Many, but not all, of the broken filaments show a central channel (Fig. 6), visible also in BSE images of embedded filaments in cross sections, and it is the question of whether this is a primary or a secondary fossilization feature. In small nanometer-scale channels, the ratio of the solid outer part to the channel is (in cross section, see Fig. 6a and c), and, together with the observation that not all filaments have this channel, it might be interpreted as a shrinking phenomenon. However, in micrometer-sized channels the ratio goes down to (Fig. 6f and h), and such a high loss of material during degassing seems unlikely. Furthermore, the six-sided outline, seen in small and large channels, cannot be explained by shrinking. There is no reason why a cylindrical body during shrinking should open a central channel with a regular outline.
In order to describe the infiltration process for the fossilization and the responsible fluid phase, it is important to note that kerite occurs not only with the well-preserved morphology described above but also in patches of highly degraded OM, as shown in the previous description of a breccia from these pegmatites (Franz et al., 2017). This OM is not only highly oxygenated (with up to 40 at. % O) but is also enriched in F (≤1.7 at. %), Zr (≤7 at. %), Sc (≤0.8 at. %), Y (≤2.7 at. %), and rare earth elements (sum ≤0.35 at. %) that were most probably derived from the pegmatitic environment.
What is striking in all observations is the close connection between kerite and fluorite, which was also described by Zhmur (2003). The whole occurrence in the granitic pegmatites with a large amount of topaz in the chambers (Lyckberg et al., 2019, report that a single pegmatite, no. 464, had produced 6 t of topaz in mining) points to a high concentration of F in the late-magmatic to hydrothermal fluids. In addition, we observed F-rich muscovite during the formation of the breccia (Franz et al., 2017), and this also points to the importance of F activity. This fluid likely carried a high amount of silica as SiF4 (plus other components, such as Al, alkalies, Ca, Mg, and Fe).
For the fossilization process we assume that this fluid was able to react with kerite at a depth of 1–2 µm (Figs. 7–10). Gorlenko et al. (2000) and Zhmur (2003) described the outer part of the filaments as a former sheath of the microorganisms. We interpret this rim area as a former thin coating of biofilm that was probably very sensitive in an early stage of Si–Al infiltration, with Ca infiltration slightly deeper into kerite. The small mineralized structures on the surface of filaments (Fig. 3c) resemble what Gorlenko et al. (2000) interpreted as membrane leaflets.
3.2 Environment of fossilization
The geological situation for the fossilization is summarized in Fig. 15. We assume that fossilization must have occurred during a hydrothermal event within a fluid that carried enough Si, Al, F, and Ca to react with the kerite degradation products in nano-environments. The Korosten pluton intruded into continental crust, and the geological situation indicates a long-living plutonic–volcanic activity (Shumlyanskyy et al., 2021), likely with near-surface geyser systems. The crystallization of the pegmatites and formation of the chambers occurred at a depth of 2 to 2.5 km (Lukashev, 1976; Kalyuzhnyi et al., 1971; Voznyak et al., 2012). The miarolitic cavities of the granite, possibly with periodical influx of hydrothermal waters, provided the space for a deep continental biosphere, consisting probably of anaerobic, thermophilic, and acidophilic microbial species. Methanogenic microbes (indicated by C and N stable isotopes; Franz et al., 2017) might have been an important part of such a cryptic endolithic micro-ecosystem in a continental, terrestrial environment.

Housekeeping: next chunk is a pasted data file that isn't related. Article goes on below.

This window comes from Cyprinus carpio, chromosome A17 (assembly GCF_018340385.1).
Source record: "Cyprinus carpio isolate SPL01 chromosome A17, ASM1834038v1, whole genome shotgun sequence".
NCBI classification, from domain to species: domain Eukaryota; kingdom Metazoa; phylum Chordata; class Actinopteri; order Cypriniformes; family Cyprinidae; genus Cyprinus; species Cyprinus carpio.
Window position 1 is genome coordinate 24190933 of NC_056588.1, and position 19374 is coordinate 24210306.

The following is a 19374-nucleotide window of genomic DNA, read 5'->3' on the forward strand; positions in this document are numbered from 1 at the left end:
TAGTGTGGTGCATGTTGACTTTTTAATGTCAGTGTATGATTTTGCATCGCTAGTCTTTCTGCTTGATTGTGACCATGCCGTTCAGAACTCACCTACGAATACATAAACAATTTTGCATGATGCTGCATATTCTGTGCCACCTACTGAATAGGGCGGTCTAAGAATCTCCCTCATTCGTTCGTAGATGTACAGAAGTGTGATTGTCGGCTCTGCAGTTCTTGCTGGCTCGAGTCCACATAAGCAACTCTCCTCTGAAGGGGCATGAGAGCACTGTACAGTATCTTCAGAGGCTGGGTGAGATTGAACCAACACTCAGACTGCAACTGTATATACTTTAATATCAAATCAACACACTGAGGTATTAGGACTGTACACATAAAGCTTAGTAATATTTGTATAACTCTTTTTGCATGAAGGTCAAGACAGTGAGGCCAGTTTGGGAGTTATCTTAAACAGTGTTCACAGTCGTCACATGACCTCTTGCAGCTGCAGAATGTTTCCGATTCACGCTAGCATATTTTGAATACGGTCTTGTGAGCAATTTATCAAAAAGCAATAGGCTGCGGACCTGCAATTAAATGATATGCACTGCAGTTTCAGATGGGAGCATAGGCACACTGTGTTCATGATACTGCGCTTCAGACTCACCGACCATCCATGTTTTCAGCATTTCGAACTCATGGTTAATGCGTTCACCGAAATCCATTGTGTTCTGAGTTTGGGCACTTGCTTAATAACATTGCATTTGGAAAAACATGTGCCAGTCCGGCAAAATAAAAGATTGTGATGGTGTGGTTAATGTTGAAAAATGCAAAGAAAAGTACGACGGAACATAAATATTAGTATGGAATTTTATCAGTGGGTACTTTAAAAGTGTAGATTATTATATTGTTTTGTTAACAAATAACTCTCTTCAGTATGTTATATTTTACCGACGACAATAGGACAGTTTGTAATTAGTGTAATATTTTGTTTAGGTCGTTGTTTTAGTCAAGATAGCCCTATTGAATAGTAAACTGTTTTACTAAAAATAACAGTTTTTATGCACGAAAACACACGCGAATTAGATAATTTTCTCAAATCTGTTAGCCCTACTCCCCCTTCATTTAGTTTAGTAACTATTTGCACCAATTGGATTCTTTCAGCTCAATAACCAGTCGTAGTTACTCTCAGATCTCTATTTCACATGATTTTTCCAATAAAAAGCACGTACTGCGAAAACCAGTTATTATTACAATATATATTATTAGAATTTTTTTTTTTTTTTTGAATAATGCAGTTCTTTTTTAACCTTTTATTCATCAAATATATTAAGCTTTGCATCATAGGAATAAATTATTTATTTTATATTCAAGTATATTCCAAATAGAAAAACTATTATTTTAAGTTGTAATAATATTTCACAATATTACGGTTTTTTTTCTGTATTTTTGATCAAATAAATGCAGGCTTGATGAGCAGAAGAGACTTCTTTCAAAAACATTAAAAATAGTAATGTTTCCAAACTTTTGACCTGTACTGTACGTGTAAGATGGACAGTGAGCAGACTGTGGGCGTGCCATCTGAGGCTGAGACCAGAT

The flaky kerite, also visible as thin films in cross section, point to the participation of biofilms in this ecosystem which might have developed as soon as the temperatures in the miarolitic chambers were sufficiently low for organisms to live in this environment. The essential components for the organisms – C, N, S, P – or the microorganisms themselves were transported with meteoric water from the surface to the chambers. Alternatively, the components for the organisms might have been transported from the metamorphic country rocks of the Korosten pluton into the chambers via hydrothermal convection cells (e.g., Bobos and Williams, 2017, who described NH4 transport for tobelite formation in a sedimentary basin).
Some of the miarolitic cavities collapsed and produced a breccia, which also contains degraded OM and black opal with inclusion of carbohydrates (Franz et al., 2017). Chambers which did not collapse must have been sealed. They contained a large amount of gas under high pressure, and the sealing preserved the gas from escape. Lyckberg et al. (2019) reported that old log books of the mining activities in Volyn describe an event in 1955, when at a depth of 600 m drilling penetrated a gas-filled cavity, and as a consequence the entire drill steel shot out of the hole and toppled the drill tower. It took more than 30 min before the highly pressurized gas slowed down. That a large amount of gas must have been produced during decay of the OM is also indicated by the fluid–solid equilibria between and K+, responsible for the buddingtonite formation. It is known from experimental data that for the transformation of K-feldspar into buddingtonite, X in the fluid must be very high (Pöter et al., 2004).